We are pleased to announce a new publication from the bayklif project LandKlif: In a study on insect diversity at the University of Würzburg, researchers took an in-depth look at the “Forest as a shelter for insects in warmer climates”.
Several studies have identified a significant decline in insect populations in recent decades – also in Germany. The focus so far has been on the loss of suitable habitats for the insects, for example due to the conversion of natural areas into agricultural or urban areas. But what are the consequences of land use in combination with a warmer and drier climate, especially for pollinating insects? And what could be done to mitigate possible negative consequences? That’s what a new study by Julius Maximilians University (JMU) Würzburg has investigated.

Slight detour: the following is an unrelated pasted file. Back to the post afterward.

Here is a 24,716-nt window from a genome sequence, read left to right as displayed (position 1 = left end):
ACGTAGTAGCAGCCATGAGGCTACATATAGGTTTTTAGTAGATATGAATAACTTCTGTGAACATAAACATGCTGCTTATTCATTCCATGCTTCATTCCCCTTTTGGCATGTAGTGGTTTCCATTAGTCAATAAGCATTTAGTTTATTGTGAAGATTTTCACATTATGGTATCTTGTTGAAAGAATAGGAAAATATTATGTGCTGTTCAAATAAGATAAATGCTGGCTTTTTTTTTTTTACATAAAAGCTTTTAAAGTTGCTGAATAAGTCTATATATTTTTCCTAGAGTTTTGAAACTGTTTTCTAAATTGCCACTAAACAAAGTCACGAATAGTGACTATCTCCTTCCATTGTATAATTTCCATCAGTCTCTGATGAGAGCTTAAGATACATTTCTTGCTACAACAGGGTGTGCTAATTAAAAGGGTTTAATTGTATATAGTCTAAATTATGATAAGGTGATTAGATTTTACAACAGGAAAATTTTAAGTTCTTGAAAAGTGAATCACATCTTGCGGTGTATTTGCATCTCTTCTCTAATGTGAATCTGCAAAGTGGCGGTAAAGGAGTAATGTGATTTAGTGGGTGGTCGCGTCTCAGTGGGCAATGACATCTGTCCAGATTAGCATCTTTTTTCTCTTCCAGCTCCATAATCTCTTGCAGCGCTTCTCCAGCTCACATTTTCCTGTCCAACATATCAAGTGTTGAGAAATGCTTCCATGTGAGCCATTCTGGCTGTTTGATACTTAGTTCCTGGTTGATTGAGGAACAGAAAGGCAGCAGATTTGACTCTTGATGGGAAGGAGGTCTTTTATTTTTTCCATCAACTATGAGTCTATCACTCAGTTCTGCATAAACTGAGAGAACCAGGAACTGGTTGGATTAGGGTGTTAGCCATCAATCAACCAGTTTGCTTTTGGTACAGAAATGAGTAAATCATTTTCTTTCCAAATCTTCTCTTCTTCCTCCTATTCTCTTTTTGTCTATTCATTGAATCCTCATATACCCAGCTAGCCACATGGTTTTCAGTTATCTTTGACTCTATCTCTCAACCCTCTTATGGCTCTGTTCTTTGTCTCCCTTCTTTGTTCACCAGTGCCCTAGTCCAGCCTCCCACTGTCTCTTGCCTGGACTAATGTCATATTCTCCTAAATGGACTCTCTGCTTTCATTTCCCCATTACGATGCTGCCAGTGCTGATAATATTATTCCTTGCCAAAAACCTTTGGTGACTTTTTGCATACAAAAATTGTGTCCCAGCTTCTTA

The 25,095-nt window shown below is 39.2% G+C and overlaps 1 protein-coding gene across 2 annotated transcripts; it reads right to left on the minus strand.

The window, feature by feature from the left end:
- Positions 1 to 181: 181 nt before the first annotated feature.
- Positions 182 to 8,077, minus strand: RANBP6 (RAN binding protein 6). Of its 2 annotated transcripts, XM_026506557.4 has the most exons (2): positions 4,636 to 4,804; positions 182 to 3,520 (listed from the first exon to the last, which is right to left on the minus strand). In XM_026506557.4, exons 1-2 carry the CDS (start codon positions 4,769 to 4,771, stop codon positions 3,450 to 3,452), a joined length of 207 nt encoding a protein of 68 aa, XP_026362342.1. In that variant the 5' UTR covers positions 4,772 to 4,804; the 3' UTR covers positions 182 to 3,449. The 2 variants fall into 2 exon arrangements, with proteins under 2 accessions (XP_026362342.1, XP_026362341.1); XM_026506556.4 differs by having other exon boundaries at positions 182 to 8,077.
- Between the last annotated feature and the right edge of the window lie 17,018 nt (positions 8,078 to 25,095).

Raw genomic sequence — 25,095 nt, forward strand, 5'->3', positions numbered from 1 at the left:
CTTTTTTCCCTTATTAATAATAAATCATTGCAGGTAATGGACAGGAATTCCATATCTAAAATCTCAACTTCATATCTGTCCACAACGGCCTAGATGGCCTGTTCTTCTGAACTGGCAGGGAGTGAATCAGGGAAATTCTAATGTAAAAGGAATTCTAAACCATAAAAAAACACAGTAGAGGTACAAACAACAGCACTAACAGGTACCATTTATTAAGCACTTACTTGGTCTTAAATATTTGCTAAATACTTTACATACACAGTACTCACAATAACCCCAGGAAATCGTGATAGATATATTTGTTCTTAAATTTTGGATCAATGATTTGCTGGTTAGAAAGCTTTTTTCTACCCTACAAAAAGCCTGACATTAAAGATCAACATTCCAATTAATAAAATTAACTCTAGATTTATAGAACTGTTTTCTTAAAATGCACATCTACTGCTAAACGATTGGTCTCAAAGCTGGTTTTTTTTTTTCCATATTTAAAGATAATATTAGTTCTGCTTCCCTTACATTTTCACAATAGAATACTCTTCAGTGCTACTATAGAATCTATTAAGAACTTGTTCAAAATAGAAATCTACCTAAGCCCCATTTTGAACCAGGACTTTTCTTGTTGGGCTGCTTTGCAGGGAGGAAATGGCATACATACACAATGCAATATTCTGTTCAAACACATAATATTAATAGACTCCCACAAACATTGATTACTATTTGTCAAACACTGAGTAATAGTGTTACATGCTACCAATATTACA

The JMU research team and colleagues can prove for the first time how climate and land use together influence the diversity of pollinating insects at the local and landscape level in Bavaria. Based on more than 3200 identified pollinator species from 179 sites in forests, grasslands, croplands and urban habitats, they find a homogenization of pollinator communities in warmer climates. This suggests a general loss of pollinator diversity under future climate conditions.
Source and full press release:
Ganuza et al: “Interactive effects of climate and land use on pollinator diversity differ among taxa and scales”; in: Science Advances; doi: 10.1126/sciadv.abm9359
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